Malaysia's Prime Minister Mahathir Mohamad, left, passes the opening speech to King Sultan Abdullah Sultan Ahmad Shah during the opening of the 14th parliament session at the Parliament House in Kuala Lumpur, Malaysia on Monday, March 11, 2019. 

© 2019 AP Photo/Vincent Thian
(New York) – The Malaysian authorities should halt the investigation targeting organizers of the Women’s March in Kuala Lumpur on March 9, 2019, Human Rights Watch said today. The march’s organizers are being investigated for possible violations of Malaysia’s Sedition Act and Peaceful Assembly Act.

The Women’s March, in observance of International Women’s Day, called for an end to violence based on gender and sexual orientation, the right of women to make choices over their bodies and lives, an end to child marriage, and an end to a system of patriarchy.

“The Malaysian government promised in its election manifesto to get rid of the notorious sedition law, yet it is now using it against organizers of the Women’s March,” said Brad Adams, Asia director. “This is shockingly hypocritical. The authorities should immediately end the investigation and restate its commitment to protecting the rights to peaceful protests and speech.”

The participants included a wide array of Malaysian citizens. Following the march, conservative groups criticized the presence of LGBT people, with the minister for religious affairs, Mujahid Yusof Rawa, calling their participation an “abuse of democratic space.” The backlash against participants has been vocal and severe, with some reporting harassment on social media, including threats of violence.

On March 14, the police called in seven organizers for police questioning. In a statement, the organizers announced that they were being investigated under the Sedition Act – a law that has long been used to penalize peaceful political dissent. The Sedition Act criminalizes any conduct with a “seditious tendency,” such as broadly tending to “excite disaffection against” or “bring into hatred or contempt” the government, the judiciary, the king, or the ruler of any state. The governing Pakatan Harapan coalition, recognizing that the Sedition Act is “oppressive and unjust,” promised in its 2018 election manifesto to repeal it.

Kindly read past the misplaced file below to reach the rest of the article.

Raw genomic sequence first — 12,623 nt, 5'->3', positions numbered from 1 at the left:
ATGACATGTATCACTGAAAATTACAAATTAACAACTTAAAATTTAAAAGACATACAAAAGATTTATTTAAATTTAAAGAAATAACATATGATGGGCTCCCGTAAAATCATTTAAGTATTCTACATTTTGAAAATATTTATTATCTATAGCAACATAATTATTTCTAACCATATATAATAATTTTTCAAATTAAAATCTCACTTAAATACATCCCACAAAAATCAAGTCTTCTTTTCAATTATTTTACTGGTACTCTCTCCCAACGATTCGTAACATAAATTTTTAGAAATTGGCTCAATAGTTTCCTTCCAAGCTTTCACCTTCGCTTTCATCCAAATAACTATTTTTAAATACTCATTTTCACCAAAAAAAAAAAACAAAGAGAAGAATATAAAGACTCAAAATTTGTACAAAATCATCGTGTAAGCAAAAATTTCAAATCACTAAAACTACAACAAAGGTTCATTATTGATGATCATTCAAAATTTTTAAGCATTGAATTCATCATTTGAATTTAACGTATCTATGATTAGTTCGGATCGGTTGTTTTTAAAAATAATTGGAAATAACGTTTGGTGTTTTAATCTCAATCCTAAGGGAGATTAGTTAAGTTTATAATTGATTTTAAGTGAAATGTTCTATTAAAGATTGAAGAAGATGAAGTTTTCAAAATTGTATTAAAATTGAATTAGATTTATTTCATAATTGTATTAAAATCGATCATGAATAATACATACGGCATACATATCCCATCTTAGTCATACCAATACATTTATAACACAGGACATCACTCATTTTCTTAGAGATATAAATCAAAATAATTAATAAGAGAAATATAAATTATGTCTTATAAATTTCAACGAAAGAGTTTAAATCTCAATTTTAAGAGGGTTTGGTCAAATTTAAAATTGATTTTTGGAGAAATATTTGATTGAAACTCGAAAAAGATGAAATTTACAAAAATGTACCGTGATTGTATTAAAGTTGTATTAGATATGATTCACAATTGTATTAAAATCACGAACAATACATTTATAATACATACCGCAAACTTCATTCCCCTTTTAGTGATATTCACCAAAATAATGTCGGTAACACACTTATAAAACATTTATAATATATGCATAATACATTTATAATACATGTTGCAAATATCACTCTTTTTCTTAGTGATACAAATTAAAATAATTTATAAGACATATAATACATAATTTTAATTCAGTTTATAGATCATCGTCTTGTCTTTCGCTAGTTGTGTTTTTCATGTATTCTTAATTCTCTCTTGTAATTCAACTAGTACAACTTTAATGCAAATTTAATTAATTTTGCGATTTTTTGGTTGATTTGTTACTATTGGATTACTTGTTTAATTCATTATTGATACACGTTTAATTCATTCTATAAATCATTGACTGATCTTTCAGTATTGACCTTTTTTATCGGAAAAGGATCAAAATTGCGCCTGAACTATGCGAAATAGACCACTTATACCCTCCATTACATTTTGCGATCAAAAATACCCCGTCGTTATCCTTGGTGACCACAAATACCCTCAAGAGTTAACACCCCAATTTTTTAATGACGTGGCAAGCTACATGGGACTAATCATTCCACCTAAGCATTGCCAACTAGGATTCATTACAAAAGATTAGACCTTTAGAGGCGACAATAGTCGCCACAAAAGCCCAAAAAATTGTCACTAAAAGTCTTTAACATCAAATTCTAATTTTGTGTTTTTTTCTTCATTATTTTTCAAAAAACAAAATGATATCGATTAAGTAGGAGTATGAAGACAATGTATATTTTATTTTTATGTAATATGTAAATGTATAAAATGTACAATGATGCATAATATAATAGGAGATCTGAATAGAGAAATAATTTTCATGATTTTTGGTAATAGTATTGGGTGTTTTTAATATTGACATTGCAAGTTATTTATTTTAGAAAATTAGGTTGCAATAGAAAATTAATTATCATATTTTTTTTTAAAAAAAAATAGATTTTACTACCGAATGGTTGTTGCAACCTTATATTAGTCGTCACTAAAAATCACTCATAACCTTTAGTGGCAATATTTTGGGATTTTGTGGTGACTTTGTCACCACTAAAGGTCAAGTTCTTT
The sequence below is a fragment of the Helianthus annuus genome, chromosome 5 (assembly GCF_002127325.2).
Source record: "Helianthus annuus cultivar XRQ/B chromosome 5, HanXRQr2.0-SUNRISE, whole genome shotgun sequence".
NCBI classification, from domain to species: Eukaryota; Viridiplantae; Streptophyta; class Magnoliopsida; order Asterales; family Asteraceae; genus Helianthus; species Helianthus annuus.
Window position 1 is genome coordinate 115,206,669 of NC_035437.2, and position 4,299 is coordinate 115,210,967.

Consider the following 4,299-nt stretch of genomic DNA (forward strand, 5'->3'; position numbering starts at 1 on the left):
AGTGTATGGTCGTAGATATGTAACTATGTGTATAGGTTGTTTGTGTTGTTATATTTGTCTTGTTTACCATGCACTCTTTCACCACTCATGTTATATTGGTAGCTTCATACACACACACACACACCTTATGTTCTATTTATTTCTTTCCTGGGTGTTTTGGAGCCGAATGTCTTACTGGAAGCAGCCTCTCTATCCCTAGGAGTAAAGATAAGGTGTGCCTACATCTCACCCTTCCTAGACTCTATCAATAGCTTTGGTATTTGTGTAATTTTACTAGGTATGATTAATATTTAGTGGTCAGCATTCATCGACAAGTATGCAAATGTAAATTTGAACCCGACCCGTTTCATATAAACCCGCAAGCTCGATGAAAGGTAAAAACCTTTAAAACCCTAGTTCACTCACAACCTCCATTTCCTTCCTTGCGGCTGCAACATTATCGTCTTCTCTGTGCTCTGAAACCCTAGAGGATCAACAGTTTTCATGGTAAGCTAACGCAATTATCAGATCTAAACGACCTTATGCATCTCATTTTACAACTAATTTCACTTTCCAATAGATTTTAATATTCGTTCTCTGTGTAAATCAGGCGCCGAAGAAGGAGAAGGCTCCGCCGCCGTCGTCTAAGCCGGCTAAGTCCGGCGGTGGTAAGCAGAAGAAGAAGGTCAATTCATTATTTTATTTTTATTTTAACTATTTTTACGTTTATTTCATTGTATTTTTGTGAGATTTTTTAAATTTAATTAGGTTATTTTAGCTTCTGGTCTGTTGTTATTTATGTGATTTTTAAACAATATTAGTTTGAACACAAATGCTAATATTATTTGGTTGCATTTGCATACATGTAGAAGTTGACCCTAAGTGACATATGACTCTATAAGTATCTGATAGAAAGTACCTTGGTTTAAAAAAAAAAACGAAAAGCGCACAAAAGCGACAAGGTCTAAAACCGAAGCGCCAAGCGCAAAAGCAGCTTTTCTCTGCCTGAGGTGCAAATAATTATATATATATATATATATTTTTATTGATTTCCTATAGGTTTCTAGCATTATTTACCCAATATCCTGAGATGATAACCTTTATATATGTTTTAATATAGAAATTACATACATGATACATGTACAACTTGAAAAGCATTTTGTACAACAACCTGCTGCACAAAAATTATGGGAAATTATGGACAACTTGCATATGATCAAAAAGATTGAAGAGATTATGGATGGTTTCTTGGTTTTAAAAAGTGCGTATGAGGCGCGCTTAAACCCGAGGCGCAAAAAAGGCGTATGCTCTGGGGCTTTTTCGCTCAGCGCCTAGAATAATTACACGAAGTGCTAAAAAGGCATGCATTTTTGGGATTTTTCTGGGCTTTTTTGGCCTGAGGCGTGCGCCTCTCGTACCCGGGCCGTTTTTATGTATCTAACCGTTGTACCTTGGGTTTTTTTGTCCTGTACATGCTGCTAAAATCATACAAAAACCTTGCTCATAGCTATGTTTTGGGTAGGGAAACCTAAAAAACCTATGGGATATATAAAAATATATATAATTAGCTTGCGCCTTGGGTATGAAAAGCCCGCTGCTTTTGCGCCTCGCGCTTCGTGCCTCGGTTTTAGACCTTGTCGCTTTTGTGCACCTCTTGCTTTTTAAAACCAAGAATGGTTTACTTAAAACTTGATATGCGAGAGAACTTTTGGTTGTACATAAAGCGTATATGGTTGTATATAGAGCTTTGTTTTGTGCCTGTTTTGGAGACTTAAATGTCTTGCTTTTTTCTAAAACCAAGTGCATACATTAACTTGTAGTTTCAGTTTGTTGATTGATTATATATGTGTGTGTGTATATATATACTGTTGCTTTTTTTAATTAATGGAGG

The organizers are also being investigated under section 9(5) of the Peaceful Assembly Act, which requires organizers of assemblies to give police notice of any event 10 days in advance, a requirement that the government has also promised to review. March organizers have told local media that they provided the police with notice 10 days in advance and maintained open lines of communication with the police during the event.

The Malaysian government should follow through with its campaign promises to repeal the draconian Sedition Act. It should also revise overly restrictive provisions of the Peaceful Assembly Act.

“Rather than using abusive laws against people marching for basic rights, Malaysia’s government should be addressing the critical women’s rights issues that the march highlighted,” Adams said. “The government should use this episode as a wake-up call to accelerate efforts to repeal the Sedition Act and amend or repeal other laws restricting freedom of speech, including overly restrictive provisions of the Peaceful Assembly Act.”